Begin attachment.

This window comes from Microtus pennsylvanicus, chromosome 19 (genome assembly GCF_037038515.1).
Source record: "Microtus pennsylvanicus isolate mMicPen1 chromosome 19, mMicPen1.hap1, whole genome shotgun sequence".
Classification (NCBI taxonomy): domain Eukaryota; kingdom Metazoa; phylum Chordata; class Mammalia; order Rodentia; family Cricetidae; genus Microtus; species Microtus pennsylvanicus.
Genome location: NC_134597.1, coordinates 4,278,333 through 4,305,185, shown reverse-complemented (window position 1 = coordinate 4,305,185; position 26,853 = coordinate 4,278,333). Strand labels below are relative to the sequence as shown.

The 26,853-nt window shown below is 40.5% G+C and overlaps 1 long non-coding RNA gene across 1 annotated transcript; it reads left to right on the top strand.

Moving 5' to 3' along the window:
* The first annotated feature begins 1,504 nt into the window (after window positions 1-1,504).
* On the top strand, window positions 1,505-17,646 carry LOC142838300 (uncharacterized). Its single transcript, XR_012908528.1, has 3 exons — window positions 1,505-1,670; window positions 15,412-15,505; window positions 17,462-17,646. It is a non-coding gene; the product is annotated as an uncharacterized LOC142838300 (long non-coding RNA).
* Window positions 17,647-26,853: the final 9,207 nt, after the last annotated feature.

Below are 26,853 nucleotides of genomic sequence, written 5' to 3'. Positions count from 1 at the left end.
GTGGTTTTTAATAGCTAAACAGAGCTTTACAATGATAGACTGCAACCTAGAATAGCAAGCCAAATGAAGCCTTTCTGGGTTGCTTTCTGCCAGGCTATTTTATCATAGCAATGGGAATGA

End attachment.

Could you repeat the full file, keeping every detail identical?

This window comes from Microtus pennsylvanicus, chromosome 19 (genome assembly GCF_037038515.1).
Source record: "Microtus pennsylvanicus isolate mMicPen1 chromosome 19, mMicPen1.hap1, whole genome shotgun sequence".
Classification (NCBI taxonomy): domain Eukaryota; kingdom Metazoa; phylum Chordata; class Mammalia; order Rodentia; family Cricetidae; genus Microtus; species Microtus pennsylvanicus.
Genome location: NC_134597.1, coordinates 4,278,333 through 4,305,185, shown reverse-complemented (window position 1 = coordinate 4,305,185; position 26,853 = coordinate 4,278,333). Strand labels below are relative to the sequence as shown.

The 26,853-nt window shown below is 40.5% G+C and overlaps 1 long non-coding RNA gene across 1 annotated transcript; it reads left to right on the top strand.

Moving 5' to 3' along the window:
* The first annotated feature begins 1,504 nt into the window (after window positions 1-1,504).
* On the top strand, window positions 1,505-17,646 carry LOC142838300 (uncharacterized). Its single transcript, XR_012908528.1, has 3 exons — window positions 1,505-1,670; window positions 15,412-15,505; window positions 17,462-17,646. It is a non-coding gene; the product is annotated as an uncharacterized LOC142838300 (long non-coding RNA).
* Window positions 17,647-26,853: the final 9,207 nt, after the last annotated feature.

Below are 26,853 nucleotides of genomic sequence, written 5' to 3'. Positions count from 1 at the left end.
GTGGTTTTTAATAGCTAAACAGAGCTTTACAATGATAGACTGCAACCTAGAATAGCAAGCCAAATGAAGCCTTTCTGGGTTGCTTTCTGCCAGGCTATTTTATCATAGCAATGGGAATGA